A few weeks ago, the mayor of Portland, Oregon, Ted Wheeler, made a stand on open-air drug abuse in the city. He had had enough — it was time for action! Wheeler announced he would force the city council to vote on an ordinance banning the consumption of illicit substances — including fentanyl — on Portland’s blighted streets. Finally, Portland was ready to fight back.
Wheeler withdrew his proposal five days later without a vote.
Of course, Wheeler’s office claimed he withdrew the proposed ordinance due to a state bill forwarded to the desk of Democrat Gov. Tina Kotek that would have accomplished the same goals.
Then again, the threat of lawsuits and running afoul of existing state law may also have had something to do with it.
The proposed ordinance would have updated city code to include “consumption of a controlled substance” to its existing ban on public consumption of alcohol. By banning consumption, and not possession, Wheeler had hoped his proposal would not face a challenge under Measure 110, the statewide constitutional amendment passed in 2021 that decriminalized the possession of illicit street drugs such as cocaine, meth, and fentanyl.
The not-so-shocking result of Measure 110 has been that overdoses, rates of addiction, and mental health crises have skyrocketed, while the intended incentives in the measure for users to seek treatment have gone virtually completely ignored.
Patrick Fletchall recently wrote a great breakdown of the results of Measure 110 in The Federalist. He notes Wheeler’s history of taking bold stands that he later comes to regret — particularly in terms of backing the “defund the police” movement.
Measure 110 was not the only legal hurdle Wheeler faced, which may be why he withdrew the proposal. He claimed a pending bill, House Bill 2645, made his proposal unnecessary. The bill, which passed the state legislature on June 22, still sits on Kotek’s desk awaiting signature.
As has become his habit, Wheeler spoke out of both sides of his mouth. He blamed everything from the Republican walkout to deny the state Senate quorum, to staffing levels at the Portland Police Bureau, to a “loophole” in Measure 110. In praising the passage of the “high priority for Portland” HB 2645, Wheeler gave a strong impression of retconning (retroactively conditioning) his excuse for withdrawing his ordinance before the council vote.
Wheeler talked tough about his proposal:
The mayor claimed that he was willing to take challenges to his ordinance to court adding, ‘I planned to propose an amendment to City Code in Portland that would prohibit the consumption of a controlled substance in public spaces, hoping to address a loophole in Measure 110. This ordinance would have undoubtedly been challenged because of a state statute potentially limiting the authority of local governments to create laws regarding the public use of drugs. Nonetheless, I was willing to take that fight to the courts, if necessary.’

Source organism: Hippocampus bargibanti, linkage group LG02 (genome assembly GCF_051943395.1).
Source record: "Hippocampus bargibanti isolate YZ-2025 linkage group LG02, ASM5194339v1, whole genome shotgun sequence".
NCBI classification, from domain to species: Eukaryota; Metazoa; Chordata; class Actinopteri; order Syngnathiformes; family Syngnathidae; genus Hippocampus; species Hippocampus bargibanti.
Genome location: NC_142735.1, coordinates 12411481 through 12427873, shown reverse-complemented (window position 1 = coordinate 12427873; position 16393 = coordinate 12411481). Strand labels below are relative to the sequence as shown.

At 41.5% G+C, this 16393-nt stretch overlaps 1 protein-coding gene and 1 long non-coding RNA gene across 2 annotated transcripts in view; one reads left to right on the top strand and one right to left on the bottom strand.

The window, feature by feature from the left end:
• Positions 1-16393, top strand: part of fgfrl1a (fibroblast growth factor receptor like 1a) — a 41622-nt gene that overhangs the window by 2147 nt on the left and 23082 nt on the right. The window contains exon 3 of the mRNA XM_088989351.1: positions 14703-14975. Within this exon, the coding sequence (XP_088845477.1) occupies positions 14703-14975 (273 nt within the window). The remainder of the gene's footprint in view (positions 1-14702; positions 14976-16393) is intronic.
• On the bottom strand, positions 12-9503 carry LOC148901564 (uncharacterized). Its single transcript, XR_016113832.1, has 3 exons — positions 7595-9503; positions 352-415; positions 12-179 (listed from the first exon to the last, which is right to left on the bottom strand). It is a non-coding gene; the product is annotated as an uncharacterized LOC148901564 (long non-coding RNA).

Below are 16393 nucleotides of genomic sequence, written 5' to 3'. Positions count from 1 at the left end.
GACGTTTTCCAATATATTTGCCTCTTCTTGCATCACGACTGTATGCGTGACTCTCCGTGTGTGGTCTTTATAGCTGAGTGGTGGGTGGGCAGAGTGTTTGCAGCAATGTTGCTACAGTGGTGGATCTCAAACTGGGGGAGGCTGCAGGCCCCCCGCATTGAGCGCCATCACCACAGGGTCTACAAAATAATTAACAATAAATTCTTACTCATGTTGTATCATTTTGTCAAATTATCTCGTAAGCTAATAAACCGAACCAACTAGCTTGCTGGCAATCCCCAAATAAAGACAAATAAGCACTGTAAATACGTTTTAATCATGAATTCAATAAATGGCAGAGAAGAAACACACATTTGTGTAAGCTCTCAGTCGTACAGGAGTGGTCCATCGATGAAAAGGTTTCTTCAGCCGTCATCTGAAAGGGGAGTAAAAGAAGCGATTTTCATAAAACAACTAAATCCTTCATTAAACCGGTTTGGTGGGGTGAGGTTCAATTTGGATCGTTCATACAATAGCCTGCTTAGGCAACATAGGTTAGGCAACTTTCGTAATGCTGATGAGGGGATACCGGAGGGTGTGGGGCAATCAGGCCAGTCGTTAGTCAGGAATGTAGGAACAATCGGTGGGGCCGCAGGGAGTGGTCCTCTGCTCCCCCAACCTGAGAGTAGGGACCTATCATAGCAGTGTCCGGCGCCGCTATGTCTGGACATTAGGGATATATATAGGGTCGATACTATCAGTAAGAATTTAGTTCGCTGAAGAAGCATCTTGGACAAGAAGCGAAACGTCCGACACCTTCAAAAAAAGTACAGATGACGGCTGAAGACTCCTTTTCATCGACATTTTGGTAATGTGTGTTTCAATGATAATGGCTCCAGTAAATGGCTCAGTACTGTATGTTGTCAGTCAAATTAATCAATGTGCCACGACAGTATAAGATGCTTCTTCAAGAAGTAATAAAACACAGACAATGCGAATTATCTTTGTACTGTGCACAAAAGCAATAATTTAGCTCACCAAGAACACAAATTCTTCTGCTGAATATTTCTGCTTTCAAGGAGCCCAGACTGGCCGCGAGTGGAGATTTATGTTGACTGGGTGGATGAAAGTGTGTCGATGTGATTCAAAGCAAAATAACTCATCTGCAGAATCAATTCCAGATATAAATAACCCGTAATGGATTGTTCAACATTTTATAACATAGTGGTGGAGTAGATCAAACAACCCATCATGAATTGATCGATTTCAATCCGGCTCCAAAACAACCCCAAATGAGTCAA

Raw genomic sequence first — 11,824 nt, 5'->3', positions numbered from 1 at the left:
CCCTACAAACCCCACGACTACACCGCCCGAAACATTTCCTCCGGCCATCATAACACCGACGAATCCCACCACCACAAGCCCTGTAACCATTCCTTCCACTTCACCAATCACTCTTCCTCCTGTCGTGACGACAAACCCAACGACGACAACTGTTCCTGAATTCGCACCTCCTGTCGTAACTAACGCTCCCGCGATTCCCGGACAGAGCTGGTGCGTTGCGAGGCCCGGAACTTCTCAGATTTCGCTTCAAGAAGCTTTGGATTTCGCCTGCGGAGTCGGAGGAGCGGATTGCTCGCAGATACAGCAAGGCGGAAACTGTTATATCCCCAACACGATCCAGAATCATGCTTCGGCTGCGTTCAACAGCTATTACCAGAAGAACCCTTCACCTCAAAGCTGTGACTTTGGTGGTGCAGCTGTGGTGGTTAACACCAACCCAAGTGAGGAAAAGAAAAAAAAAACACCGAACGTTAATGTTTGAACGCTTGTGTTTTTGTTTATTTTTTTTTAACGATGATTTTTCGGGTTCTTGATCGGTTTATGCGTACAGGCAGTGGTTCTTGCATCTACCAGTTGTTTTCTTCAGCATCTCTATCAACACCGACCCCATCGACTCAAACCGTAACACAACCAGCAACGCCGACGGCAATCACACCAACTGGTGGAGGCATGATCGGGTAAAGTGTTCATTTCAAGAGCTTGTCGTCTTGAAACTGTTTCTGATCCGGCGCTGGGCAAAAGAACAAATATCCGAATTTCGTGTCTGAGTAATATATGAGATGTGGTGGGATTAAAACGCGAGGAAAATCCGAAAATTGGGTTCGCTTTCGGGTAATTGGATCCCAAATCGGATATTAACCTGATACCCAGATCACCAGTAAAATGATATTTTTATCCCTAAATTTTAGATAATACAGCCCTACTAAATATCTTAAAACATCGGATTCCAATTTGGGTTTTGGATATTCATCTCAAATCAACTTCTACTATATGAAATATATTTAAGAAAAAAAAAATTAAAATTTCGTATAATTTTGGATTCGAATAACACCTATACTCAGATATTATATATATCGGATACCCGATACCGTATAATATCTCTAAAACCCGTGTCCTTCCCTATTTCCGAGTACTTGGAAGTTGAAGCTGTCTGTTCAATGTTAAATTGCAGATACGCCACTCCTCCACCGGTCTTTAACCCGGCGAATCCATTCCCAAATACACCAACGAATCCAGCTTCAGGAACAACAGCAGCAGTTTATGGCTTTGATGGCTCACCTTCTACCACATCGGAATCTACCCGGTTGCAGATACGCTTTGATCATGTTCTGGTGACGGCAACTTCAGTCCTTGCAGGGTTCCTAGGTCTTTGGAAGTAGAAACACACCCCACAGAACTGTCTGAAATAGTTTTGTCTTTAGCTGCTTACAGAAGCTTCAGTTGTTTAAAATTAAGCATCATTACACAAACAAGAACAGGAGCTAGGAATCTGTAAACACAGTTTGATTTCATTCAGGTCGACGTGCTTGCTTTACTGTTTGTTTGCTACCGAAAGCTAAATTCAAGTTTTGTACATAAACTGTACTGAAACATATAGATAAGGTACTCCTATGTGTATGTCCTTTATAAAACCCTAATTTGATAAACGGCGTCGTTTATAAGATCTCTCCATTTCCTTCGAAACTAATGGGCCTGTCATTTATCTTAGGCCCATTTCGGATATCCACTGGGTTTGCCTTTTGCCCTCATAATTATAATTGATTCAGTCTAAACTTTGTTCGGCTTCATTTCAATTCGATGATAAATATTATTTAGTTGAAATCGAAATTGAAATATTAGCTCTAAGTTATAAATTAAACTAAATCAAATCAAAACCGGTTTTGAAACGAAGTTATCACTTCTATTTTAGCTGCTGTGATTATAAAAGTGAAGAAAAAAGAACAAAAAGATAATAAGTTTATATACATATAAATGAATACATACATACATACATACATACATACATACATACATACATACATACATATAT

Did you catch that last bit? State law forbids cities from taking the action Wheeler proposed. As Oregon Public Broadcasting (OPB) reported:
“Use of illicit drugs in public spaces — especially dangerous and highly deadly substances like fentanyl — create significant public safety and public health issues in Portland,” Wheeler said Tuesday. “While Measure 110 has challenged the way cities across the state address drug use, I believe the City of Portland has an obligation to do what we can to protect our community now.”
An older state law bars the city from creating its own ban. The decades-old law explicitly states that “a political subdivision in this state shall not adopt or enforce any local law or regulation” that makes “using cannabis or controlled substances in public” a crime.
OPB asked Wheeler’s office Thursday how his proposed ban would be allowed under the state law. On Friday evening, a spokesperson for the mayor wrote that “this statute is on our radar… We are working to determine the best mechanism to bring clarity around how this statute interacts with more recent state statutes related to cannabis and controlled substances.”
At this juncture, readers will undoubtedly note that it took the mayor’s office three days to address the conflict with existing state law. Then, by the fifth day, they found the HB 2645 excuse and announced the withdrawal of the proposal.
As OPB reported, HB 2645 does not criminalize the possession — or consumption — of small amounts of fentanyl. Wheeler also blames state law for not providing cities with the tools to crack down on drug use on city streets. He gives vague assurances that HB 2645, if signed, will “positively impact the City of Portland by expanding local law enforcement’s abilities to make Portland safer and healthier.” Yet, OPB reports:
Fentanyl overdose deaths have skyrocketed in Oregon, and across the country, in recent years as the drug has become cheaper and more accessible. This increase has coincided with the rollout of Measure 110, which gives people the option of receiving a fine or calling a hotline to be screened for substance abuse disorder if they’re stopped for using drugs in public. Portland police have been slow to enforce this new law in comparison to other law enforcement agencies. Portland police have issued less than 500 citations for drug possession under Measure 110 since February 2021.
That failure to enforce has exactly nothing to do with state law. It has everything to do with city policy calling for the defunding of police and redirecting resources over which it has exclusive control, along with drug users having no reason to want to take advantage of treatment plans.
This is an all-too-familiar pattern for Wheeler: Say all the stuff the radical activists say, like ending the war on drugs and defunding the police. Then cast about for others to blame when those policies lead to the rotting out of the downtown Portland core and leave streets teeming with homeless and drug-addicted zombies.